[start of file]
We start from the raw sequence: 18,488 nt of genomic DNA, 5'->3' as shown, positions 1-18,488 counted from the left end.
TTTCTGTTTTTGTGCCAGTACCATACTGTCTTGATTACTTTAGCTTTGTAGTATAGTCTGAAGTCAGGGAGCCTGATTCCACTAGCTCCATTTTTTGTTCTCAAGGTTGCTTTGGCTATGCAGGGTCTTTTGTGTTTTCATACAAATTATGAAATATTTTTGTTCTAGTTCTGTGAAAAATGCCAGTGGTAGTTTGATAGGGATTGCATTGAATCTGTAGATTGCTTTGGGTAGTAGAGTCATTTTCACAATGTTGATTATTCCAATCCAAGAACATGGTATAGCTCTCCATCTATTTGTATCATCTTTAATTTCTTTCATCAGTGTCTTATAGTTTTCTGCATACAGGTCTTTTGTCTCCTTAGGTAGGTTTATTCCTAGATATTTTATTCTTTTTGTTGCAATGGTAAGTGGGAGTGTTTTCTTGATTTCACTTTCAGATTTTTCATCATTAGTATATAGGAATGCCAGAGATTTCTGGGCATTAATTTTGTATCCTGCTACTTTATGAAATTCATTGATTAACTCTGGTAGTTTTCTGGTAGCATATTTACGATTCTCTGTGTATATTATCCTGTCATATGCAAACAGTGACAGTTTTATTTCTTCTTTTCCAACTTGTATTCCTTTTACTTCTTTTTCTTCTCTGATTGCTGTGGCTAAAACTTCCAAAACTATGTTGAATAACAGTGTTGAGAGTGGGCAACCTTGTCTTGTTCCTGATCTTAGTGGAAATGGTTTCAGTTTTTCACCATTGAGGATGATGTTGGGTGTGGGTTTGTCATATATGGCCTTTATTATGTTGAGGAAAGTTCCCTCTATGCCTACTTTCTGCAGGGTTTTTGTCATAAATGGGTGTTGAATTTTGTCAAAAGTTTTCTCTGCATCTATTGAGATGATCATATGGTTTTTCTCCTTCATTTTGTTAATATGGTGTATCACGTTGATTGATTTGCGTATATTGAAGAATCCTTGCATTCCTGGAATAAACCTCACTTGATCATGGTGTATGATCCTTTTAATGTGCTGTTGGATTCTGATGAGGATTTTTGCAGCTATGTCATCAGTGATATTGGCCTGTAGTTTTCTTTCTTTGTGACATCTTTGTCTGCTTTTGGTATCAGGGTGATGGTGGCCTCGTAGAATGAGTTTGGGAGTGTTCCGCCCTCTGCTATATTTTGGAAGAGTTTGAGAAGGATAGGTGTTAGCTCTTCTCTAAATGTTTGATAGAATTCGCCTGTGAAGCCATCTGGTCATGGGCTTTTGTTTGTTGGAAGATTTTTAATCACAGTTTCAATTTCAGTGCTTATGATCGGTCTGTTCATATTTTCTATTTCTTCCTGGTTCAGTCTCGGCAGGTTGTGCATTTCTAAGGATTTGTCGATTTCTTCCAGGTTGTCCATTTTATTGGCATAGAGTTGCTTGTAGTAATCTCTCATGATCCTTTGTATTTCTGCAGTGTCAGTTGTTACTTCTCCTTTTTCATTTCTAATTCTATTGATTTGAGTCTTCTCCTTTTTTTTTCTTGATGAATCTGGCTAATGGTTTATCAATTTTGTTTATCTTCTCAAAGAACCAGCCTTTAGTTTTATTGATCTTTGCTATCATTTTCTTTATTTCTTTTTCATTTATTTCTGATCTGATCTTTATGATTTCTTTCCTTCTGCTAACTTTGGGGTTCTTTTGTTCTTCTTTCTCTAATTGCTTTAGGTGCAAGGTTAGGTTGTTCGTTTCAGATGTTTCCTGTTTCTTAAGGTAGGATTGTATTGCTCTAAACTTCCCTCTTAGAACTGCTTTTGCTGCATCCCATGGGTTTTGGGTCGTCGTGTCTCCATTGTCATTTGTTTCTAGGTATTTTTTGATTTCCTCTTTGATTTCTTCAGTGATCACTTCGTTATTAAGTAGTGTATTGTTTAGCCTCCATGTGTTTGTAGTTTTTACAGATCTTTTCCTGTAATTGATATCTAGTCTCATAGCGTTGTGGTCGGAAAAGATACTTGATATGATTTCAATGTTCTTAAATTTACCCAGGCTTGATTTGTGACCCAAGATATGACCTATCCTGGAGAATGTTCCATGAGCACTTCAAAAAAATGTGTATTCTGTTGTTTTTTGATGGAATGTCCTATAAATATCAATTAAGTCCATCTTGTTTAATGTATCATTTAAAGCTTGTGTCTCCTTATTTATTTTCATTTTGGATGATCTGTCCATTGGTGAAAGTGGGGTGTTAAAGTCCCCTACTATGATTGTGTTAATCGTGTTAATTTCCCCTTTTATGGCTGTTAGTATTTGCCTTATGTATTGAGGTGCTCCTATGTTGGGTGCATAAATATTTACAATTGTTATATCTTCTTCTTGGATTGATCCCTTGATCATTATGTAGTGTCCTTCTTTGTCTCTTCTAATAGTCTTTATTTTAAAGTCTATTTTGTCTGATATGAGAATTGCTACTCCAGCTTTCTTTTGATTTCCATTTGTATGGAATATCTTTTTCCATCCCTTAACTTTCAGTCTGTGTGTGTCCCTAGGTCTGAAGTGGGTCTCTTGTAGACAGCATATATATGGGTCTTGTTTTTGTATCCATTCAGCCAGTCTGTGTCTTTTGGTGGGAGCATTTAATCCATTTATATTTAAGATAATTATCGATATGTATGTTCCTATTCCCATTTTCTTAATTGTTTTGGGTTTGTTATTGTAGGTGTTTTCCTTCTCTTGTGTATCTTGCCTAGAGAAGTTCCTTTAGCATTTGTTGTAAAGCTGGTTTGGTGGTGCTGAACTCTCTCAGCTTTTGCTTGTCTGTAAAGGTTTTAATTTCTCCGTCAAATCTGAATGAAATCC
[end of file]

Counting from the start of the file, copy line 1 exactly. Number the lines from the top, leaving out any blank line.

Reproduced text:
We start from the raw sequence: 18,488 nt of genomic DNA, 5'->3' as shown, positions 1-18,488 counted from the left end.